The treadmill hills were not so enjoyable. I really wish I would've taken video of this. If I looked anywhere near as whipped as I felt, it would make for hillarious footage. The first 4 sets I put the speed at 15 km/hr (9.4 mph) approaching what felt like 90% of my top speed. I literally barely made it to 20 seconds on the fourth set. I had to drop the speed to 13 km/hr (8.1 mph) for the last four sets and was still heaving the whole time.
I have no way to measure/count repetitions on this exercise, but it really doesn't matter. For all you treadmill haters out there (and I am one of them) check your egos for 4 minutes and give this a try. Find a globo-gym, crank the machine up to 15% incline, and sprint. I don't think there's a better way to train your lungs than this.
I'm going to try this again next week when I'm in Washington and I will tape it.
Last thing... a little shout out to CrossFit Ansbach for posting a seriously great picture a few days ago. It's certainly one of my favorites and I hope they don't mind my posting it here.
If only it came with an audio track...

Sunday, December 6, 2009

Hooigracht Staircase

Woke up this morning and decided to use my apartment building for a workout...
Sandbag Carry up 5 floors
Bear Crawl down 5 floors
Sandbag Carry up 5 floors
Bear Crawl down 5 floors
Rope Climb up 5 floors
Took me 6 minutes to finish. This was really cool. I'm always looking to find a place where I can climb a rope further than 15 feet, and this definitely works for that. The hardest part was the sandbag carries. My legs got real heavy so that by the second time up, I was walking. The downstairs bear crawls weren't too bad. I think my body is used to these now. I've only got a month left in Leiden, much of which will be spent travelling, but I hope to utilize this staircase for further rope climbing practice. I'd love to see how far I can get without using my legs/how fast I can get to the top when I'm fresh. Maybe even do recovery intervals using the different floors as stop points. Anyways, it was a great way to start the morning. Here's the video...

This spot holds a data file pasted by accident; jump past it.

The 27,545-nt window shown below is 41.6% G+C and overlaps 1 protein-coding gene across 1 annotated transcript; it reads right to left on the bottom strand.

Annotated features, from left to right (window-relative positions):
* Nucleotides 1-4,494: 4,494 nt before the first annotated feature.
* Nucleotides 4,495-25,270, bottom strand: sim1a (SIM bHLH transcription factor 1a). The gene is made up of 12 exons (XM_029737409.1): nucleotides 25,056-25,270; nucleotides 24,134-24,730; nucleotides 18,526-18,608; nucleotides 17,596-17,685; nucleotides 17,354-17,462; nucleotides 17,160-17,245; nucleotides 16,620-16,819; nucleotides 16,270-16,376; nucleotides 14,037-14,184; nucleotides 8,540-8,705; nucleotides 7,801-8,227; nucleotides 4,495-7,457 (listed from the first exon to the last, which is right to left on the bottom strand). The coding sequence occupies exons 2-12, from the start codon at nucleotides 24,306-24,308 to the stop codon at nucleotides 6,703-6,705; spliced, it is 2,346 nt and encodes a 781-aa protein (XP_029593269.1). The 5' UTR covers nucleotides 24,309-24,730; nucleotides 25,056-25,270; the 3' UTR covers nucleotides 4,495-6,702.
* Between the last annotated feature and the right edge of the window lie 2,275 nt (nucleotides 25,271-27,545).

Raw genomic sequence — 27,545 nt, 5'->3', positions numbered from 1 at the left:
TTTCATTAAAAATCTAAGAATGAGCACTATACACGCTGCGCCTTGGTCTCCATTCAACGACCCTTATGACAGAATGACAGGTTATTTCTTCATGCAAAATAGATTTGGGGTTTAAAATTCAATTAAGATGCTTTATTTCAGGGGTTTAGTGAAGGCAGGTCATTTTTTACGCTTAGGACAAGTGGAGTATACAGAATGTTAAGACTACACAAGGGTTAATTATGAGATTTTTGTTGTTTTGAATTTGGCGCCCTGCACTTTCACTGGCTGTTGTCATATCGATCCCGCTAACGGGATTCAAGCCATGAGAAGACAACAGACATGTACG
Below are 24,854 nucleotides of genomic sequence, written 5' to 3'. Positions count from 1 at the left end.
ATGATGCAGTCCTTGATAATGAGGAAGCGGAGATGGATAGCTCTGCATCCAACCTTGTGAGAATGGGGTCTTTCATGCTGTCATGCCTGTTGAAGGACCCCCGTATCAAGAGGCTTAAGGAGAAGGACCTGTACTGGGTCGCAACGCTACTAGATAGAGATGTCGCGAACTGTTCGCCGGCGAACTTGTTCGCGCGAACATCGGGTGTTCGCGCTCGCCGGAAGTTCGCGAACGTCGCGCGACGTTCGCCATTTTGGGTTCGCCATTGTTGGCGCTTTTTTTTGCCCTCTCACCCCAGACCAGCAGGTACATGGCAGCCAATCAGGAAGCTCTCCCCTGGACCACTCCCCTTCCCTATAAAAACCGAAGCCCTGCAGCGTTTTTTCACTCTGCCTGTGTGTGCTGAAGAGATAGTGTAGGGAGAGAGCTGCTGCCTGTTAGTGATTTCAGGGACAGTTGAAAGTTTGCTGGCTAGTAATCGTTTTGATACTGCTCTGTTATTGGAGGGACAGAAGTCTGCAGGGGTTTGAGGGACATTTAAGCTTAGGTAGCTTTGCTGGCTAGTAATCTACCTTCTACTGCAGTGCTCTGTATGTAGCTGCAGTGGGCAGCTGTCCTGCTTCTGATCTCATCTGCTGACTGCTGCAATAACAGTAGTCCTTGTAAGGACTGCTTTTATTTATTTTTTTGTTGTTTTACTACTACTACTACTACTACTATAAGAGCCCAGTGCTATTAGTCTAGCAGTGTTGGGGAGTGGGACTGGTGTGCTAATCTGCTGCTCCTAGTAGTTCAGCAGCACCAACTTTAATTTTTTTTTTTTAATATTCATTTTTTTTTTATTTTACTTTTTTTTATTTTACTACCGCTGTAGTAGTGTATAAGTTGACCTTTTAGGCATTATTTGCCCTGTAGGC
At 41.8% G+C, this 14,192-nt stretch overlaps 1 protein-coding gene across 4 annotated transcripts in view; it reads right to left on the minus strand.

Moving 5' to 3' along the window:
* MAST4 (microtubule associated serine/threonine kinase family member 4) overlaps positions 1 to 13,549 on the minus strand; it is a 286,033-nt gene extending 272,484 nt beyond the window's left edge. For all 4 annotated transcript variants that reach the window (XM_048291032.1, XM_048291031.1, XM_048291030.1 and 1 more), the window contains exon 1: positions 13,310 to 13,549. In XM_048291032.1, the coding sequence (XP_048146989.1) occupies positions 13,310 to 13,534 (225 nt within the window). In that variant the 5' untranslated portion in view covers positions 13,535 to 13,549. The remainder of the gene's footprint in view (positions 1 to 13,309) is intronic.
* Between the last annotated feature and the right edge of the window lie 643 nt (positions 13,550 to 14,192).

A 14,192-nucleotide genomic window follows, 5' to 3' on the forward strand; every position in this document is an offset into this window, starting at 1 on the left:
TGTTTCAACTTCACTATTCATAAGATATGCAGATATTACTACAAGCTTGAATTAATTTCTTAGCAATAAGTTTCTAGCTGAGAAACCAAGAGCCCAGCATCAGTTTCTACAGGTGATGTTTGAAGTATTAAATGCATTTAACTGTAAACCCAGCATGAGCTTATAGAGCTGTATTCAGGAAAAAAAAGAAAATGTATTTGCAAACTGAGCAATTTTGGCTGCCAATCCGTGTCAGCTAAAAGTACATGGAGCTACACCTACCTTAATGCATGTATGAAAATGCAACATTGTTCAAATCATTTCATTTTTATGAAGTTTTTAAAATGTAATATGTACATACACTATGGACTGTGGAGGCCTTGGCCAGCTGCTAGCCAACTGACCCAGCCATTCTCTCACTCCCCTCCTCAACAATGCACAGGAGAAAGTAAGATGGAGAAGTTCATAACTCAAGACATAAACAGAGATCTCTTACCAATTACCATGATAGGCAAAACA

Fitness is...


This more broadly includes the people we meet, the places we go, and the tools we use in our quest for health. More directly, and as it pertains to this post, it represents our respective abilities/inabilities when it comes to our physical/mental thresholds during exercise.

If we’re lucky, we discover more good things than bad, more strong points than weak. But that’s not reality. In this life, we’re not good at everything. In fact, we’re not good at most things.

Coping with the knowledge that mastery over a vast array of disciplines, skills, and challenges is beyond our capacity, is not a discovery that many are comfortable with making. More encouraging is the unearthing of a hidden talent or a secret strength, one that has been lying dormant all these years just waiting to be dug up. That’s the present we all want to find under the tree, the one that tells us how naturally wonderful we are.

While I write those words with trace levels of sarcasm, my intentions should not be misunderstood. Finding out that we’re naturally good at something is not a bad thing. It’s affirming, empowering, and, most of all, it’s easy. It let’s us know, from time to time, that we’re not completely hopeless, that everything doesn’t always have to be such a struggle.

Once past this initial burst of satisfaction, though, what real good is this discovery? What can we use it for, besides the occasional reassurance that there are some things we can do well?

From this perspective, and in my general opinion, discovering areas where we struggle can be far more instructive, for a number of reasons.